The event was attended by high-level guests and officials from some of Philadelphia’s key industries and economic institutions. Attendees were engaged, high energy and excited despite the bad weather. The house was still full at the end of the event.

“The panels were engaging and educational. This was a wonderful event,” Kathy Schriver of AKA Residences said after the event. Even the rain couldn’t dampen the excitement of celebrating the launch of Invest: Philadelphia!


About Invest: Philadelphia

Invest: Philadelphia is an in-depth economic review of the key issues facing Greater Philadelphia’s economy featuring the exclusive insights of prominent industry leaders. Invest: Philadelphia is produced with two goals in mind: 1) to provide comprehensive investment knowledge on Philadelphia to local, national and international investors, and 2) to promote Philadelphia as a place to invest and do business.

The book conducts a deep dive of the top economic sectors in the county including real estate, construction, utilities and infrastructure, transportation and aviation, banking and finance, legal, healthcare, life sciences, education, sports, and arts culture and tourism. The publication is compiled from insights collected from more than 200 economic leaders, sector insiders, political leaders and heads of important institutions. It analyzes the leading challenges facing the market, as well as covers emerging opportunities for investors, entrepreneurs and innovators.


For more information, contact us at: contact@capitalaa.com

The Bank of Millennials

By staff writer

January 2019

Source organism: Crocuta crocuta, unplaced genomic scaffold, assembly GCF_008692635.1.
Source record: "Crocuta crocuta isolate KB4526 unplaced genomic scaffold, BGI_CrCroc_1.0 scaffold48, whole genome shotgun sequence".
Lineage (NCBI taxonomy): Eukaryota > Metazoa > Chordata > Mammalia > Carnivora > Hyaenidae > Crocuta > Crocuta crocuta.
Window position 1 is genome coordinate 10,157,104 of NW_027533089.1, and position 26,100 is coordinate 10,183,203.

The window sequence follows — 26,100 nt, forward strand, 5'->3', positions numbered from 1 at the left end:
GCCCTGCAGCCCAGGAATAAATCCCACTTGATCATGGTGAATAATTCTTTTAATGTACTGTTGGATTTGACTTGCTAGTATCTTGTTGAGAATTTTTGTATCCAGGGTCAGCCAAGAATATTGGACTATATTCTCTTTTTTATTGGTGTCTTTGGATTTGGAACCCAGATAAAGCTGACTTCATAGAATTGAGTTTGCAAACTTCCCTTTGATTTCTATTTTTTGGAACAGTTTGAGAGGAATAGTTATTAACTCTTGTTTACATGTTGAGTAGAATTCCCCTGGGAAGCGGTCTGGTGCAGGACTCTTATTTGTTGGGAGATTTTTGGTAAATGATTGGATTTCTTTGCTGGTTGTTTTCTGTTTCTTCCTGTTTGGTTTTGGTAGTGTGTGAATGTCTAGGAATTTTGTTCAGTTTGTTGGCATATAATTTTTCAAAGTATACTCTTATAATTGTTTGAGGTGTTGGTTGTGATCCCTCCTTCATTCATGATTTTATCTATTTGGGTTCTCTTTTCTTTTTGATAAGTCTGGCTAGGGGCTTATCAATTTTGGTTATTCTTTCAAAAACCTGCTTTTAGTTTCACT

For the last few years millennials have been accused of “killing” products and industries — everything from Applebee’s to starter homes. Of course, millennials are not the sole cause of the downward trend in purchasing homes and breakfast cereals; rather, they are simply spending their money differently than their parents and grandparents did before them.

With this in mind, our team at Invest: Philadelphia sat down with local industry leaders to look into what effect millennials have had on the city’s, and the country’s, banking and finance industry. Here’s what they had to say:

The world has changed so much for individual investors. People are living much longer than ever before, and the cost of basicneeds like education and healthcare are at an all-time high. We have also seen a shift in financial planning responsibility from institutions to individuals. More and more people, especially younger generations, are looking for ways to secure their futures financially, and we are helping them do that by accessing alternative forms of investments.”

Steve DeAngelis, President, FS Investment Solutions

“Digital connectivity is important right now. With more millennials in the market than ever before who are used to seamless digital experiences, offerings need to be simple, and it needs to be easy to open an account. We have found success customizing our products for the different demographics we serve, like the student loan refinancing program. We provide a number of services online, like wealth management.”

Dan Fitzpatrick, President, Citizens Bank, Mid-Atlantic Region Head of National Industry Verticals, Citizens Bank

“We build long-term relationships with clients through high-touch and high-tech solutions that help establish life plans and stay on track. While the perception is that millennials and the younger populations are savvy with digital products, we think that is true of the more mature generations, too. It is our aim to offer banking how, where and when our clients want it.”

James Dever, Philadelphia Market President, Bank of America

For more information on our interviewees, visit their websites:

FS Investment Solutions: https://www.fsinvestments.com/support/articles/FS-Investment-Solutions

Citizens Bank: https://www.citizensbank.com/HomePage.aspx

Bank of America: https://www.bankofamerica.com/

Philadelphia’s Diversified Economy Highlighted at the Launch of Invest: Philadelphia 2019


January 14, 2019

City of Philadelphia Director of Commerce Harold Epps will give the keynote address at the launch of Capital Analytics’ first publication focusing on Greater Philadelphia.